R.O.C.K.™ in People Games: Building Communication in Children on the Autism Spectrum or with Social Communication Difficulties

People games are fun, physical activities that you can play with your child to help build their interaction and communication skills. These games do not include toys because you are the part of the interaction that is fun! Some examples of people games are ‘peekaboo’, ‘tickles’ or swinging in a blanket.

People games are particularly helpful for children on the autism spectrum or who have other social communication difficulties because they provide many opportunities to build some of the key interaction skills that these children may have difficulties with. These skills include:

  • Connecting with others for social purposes
  • Paying attention to others
  • Copying what others do
  • Taking a turn in an interaction
  • Waiting for others to take a turn
  • Using sounds, actions and words as part of the game

To make the most of people games to help your child learn, you can use a research-based strategy called R.O.C.K.™ The R.O.C.K. strategy helps you make the game structured and predictable, which creates many opportunities for your child to interact with you and take a turn to keep the game going.

R.O.C.K. stands for:

R Repeat

Repeat what you say and do. You might have to play the game several times, using the same actions and words so that your child understands how the game works and what to expect.

O Opportunity

This is the turn that you want your child to take to keep the game going. Your child’s opportunity depends on how they communicate now. What kind of turn can you expect them to take? For example, could they make a sound? Move their body? Use a word?

C Cue

This is what you do to let your child know that they should take their turn. The best kinds of cues are natural ones such as stopping after you have finished the game and waiting, looking expectant so your child gets the message that they should take a turn. But, if they don’t take their turn, you will need to give them more help, such as showing them what to do (by doing it yourself) or physically helping them.

K Keep it going and keep it fun!

The goal of people games is to get your child to play with you in a back-and-forth interaction that lasts a long time. This means that you take a turn by playing part of the game, then your child takes a turn and this continues many times. Turn-taking in people games is an important step towards having real conversations. The best way to keep it going is to make the game fun for your child so they'll want to continue.

R.O.C.K. During a Bouncing Game

Here is an example of how you can use R.O.C.K. in a game of bouncing your child on your knees.

Repeat – Sit face-to-face with your child as they sit on your lap. Bounce them up and down, using a fun little phrase like “Let’s bounce, bounce, bounce!” Repeat the same action with the same words again and again so your child knows what to expect.

Opportunity – Decide what your child’s opportunity might be in the bouncing game (do this before you play the game). What turn could they take to keep the game going? For example, you might expect them to let you know they want you to bounce them again by bouncing their body up and down. Or, if they are starting to say words, they could say, “Buh!”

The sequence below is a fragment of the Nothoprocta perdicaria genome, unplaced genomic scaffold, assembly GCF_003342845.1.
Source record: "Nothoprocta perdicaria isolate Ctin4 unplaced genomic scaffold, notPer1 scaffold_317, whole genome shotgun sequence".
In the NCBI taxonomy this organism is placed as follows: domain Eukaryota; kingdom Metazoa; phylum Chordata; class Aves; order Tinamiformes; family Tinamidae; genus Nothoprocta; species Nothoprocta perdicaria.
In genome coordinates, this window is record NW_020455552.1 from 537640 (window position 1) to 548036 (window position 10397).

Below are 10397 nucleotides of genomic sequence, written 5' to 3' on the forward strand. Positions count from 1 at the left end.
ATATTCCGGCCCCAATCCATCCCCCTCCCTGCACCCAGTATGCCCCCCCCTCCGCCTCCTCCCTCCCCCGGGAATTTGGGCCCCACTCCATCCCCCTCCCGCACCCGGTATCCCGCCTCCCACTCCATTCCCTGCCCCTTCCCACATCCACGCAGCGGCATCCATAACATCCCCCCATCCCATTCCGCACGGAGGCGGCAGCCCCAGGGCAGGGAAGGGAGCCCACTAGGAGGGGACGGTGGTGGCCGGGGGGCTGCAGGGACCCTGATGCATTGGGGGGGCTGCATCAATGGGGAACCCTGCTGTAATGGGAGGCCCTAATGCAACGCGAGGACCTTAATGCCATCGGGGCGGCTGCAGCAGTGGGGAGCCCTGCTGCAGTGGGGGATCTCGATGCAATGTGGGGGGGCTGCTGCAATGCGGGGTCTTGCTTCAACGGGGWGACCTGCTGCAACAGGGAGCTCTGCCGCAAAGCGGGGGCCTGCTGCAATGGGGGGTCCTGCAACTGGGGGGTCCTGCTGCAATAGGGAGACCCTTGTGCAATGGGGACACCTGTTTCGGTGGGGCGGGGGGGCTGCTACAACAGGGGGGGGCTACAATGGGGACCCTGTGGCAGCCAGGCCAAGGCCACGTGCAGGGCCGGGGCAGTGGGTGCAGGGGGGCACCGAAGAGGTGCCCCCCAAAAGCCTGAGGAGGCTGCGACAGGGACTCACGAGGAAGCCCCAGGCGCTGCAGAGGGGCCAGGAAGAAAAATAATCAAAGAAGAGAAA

Cue – Now it’s time to cue your child so they know it’s their turn. After bouncing them a number of times, stop and wait, looking expectant with an animated facial expression. This will encourage them to look at you and bounce up and down or make a sound to let you know they want to be bounced again. If they don't take their turn, give them a stronger cue. For example, raise your heels off the ground as if you are ready to bounce them and say, “Let’s bounce…” Then wait to see what happens. If they still don't take their turn, pick up from where you paused, bouncing them and finishing the line (“bounce, bounce, bounce!”) to show them the game again.

Keep the game going – As soon as they send you a message (with a sound, a movement, a word, or a smile) that they want to keep playing, bounce them and repeat the same words. Once they can play the game with ease, change it up. Bounce fast (For example, “Let’s bounce fast!”) and then switch it up and bounce slowly (“Let’s bounce sloooowly!”) Then ask them to choose, “Bounce fast or slow?” so they can choose which way they want to be bounced. Or bounce them on your knees on a big bed and let them fall off gently onto the bed as you say, “Onto the bed!” Once they get used to this game, they may be able to tell you with actions or words they want you to let them fall onto the bed.

Other games

Here are some other ideas for people games that you might want to try. Remember to R.O.C.K during each of them to help build your child’s communication skills.

  • Swinging in a blanket (you need two adults for this)
  • Chase
  • Lifting your child up in the air
  • Flying your child like an airplane and crashing them onto a bed or a couch
  • Peekaboo
  • Tickles

Plan for People Play – Booklet 1 in the Make Play R.O.C.K.™ Series

If you want to find out more about the benefits of people games and how to use R.O.C.K. and other strategies to help build your child’s communication skills, take a look at our guidebook, Plan for People Play.

This guidebook offers examples of two dozen people games you can play with your child based on their sensory preferences (i.e. what kinds of sensations they enjoy). Detailed examples, illustrations, and “Game Plan” templates make it easy for you to build your child’s social interaction skills while having fun with people games.

Learn More